When Rachel Greenstein was a senior at Occidental, the Los Angeles liberal arts college “felt like home.” So when a fellow student sexually assaulted her on campus—then applied for an RA position in one of the college’s dorms—she felt the responsibility to report him to the administration to keep her community safe. “I believed the school would be there for me,” Greenstein says. But over the course of a drawn-out adjudication process, she came to believe that the school had other priorities. After testimony from accuser, accused, and witnesses, an Occidental disciplinary panel found the student responsible for rape. He was then sentenced to ten hours of community service and required to write a ten-page report on a book about destructive masculinity by Jackson Katz. On Facebook, fellow students complained that women who report rape at Occidental are tarnishing the school’s reputation and devaluing their degrees. When Greenstein tracked down a dean to discuss the outcome of her case, Greenstein says, “she said she couldn’t remember the case, a week after she had made the decision.”
On Thursday, Greenstein teamed up with Gloria Allred and a group of other students to sue the school. According to the suit, at least 37 women were “raped, sexually assaulted, battered, harassed or retaliated against for speaking out against sexual violence” on campus. The suit also alleges that Occidental discouraged the reporting and prosecution of the crimes, failed to notify students of assaults committed on campus, and allowed students found responsible for rapes to remain in class without suspension.
It’s been a big week for Title IX, the law that requires schools to take steps to protect students from gender discrimination on campus, including in the case of sexual harassment and assault. In addition to the Occidental suit, students at Swarthmore filed a complaint against their school for similarly downplaying reports of sex crimes. And a high school cheerleader filed a Title IX suit against her Michigan school after she and another girl were assaulted by a “star member of the high school basketball team,” an event she says her school brushed aside in an effort to protect its prized athlete.
In the middle of Sexual Assault Awareness Month, students around the country are speaking out about rape on campus. And they’re not just raising awareness about the fellow students who attacked them—they’re calling out the administrators running institutions that fail to take action when they’ve been alerted to the problem. “For the entirety of my last year in college, I continued to live every day in fear,” one Occidental victim said at a press conference yesterday. “In May, I watched as my rapist shook the hand of our college’s president and received his diploma, and I wished I had not been discouraged by a dean from reporting the rape.” A Swarthmore sophomore told reporters that after “a fellow student repeatedly sexually harassed her and broke into her room in the middle of the night,” administrators “tried to dissuade her from making a formal complaint, made light of what had happened, said that she was partly to blame.” In Michigan, the National Women’s Law Center says, the principal of the cheerleader’s high school “discouraged the student and her parents from filing charges” and failed to “investigate the assault and protect the student” when she reported it to higher-ups. The victim dropped out of sports teams, spent two weeks in the counselor’s office to avoid attending class with her attacker, and ultimately transferred schools to get away. Her attacker was eventually sentenced to the county’s Adolescent Sexual Offender Treatment Program (his second appearance), but not before he assaulted another girl at the school.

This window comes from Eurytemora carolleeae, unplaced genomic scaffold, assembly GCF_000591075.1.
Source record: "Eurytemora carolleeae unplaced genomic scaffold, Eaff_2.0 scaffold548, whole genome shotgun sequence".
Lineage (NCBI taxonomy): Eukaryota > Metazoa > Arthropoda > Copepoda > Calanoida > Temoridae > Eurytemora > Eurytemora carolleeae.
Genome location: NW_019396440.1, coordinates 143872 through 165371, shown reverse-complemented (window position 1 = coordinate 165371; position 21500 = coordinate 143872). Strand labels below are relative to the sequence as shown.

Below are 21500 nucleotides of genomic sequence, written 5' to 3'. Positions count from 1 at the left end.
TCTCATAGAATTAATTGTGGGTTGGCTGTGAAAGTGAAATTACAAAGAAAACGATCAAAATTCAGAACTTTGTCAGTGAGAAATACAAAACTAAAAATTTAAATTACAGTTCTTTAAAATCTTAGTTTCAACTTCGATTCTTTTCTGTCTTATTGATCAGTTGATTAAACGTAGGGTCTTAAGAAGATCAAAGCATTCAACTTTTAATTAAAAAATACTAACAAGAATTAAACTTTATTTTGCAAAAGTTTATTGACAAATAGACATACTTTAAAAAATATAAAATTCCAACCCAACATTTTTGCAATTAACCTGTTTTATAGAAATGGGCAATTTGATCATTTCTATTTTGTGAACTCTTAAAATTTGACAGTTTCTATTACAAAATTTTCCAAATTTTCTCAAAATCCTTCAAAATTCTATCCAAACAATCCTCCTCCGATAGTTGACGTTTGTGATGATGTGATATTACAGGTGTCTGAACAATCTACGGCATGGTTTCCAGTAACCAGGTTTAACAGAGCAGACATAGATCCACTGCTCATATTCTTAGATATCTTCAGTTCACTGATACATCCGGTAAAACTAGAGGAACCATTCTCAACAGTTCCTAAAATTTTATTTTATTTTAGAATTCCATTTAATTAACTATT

In the wake of Steubenville, awareness of sexual assaults in the nation’s high schools and colleges is at an all-time high. And while it’s easy to blame these assaults on the moral failings of teenagers, the adults who are running these institutions and ostensibly leading these communities share a portion of the blame. The judge in the Steubenville case warned teenagers to watch what they say on “the social media so prevalent today,” but a lax attitude toward sexual assault isn’t an Instagram issue. The high social positions held by some of these assailants—from star athlete to RA—rely on the endorsements of adults. Fighting rape on campus will require an attitude shift among men and women as well as teen boys and girls. This month, Occidental and Swarthmore have both pledged to bring in outside experts to overhaul their sexual assault policies. It can’t come soon enough. “At this point, I’m far removed from college. I live on the other side of the country, says Greenstein, now 23. “It’s not personal anymore. I know this is going to happen to other women unless things change.”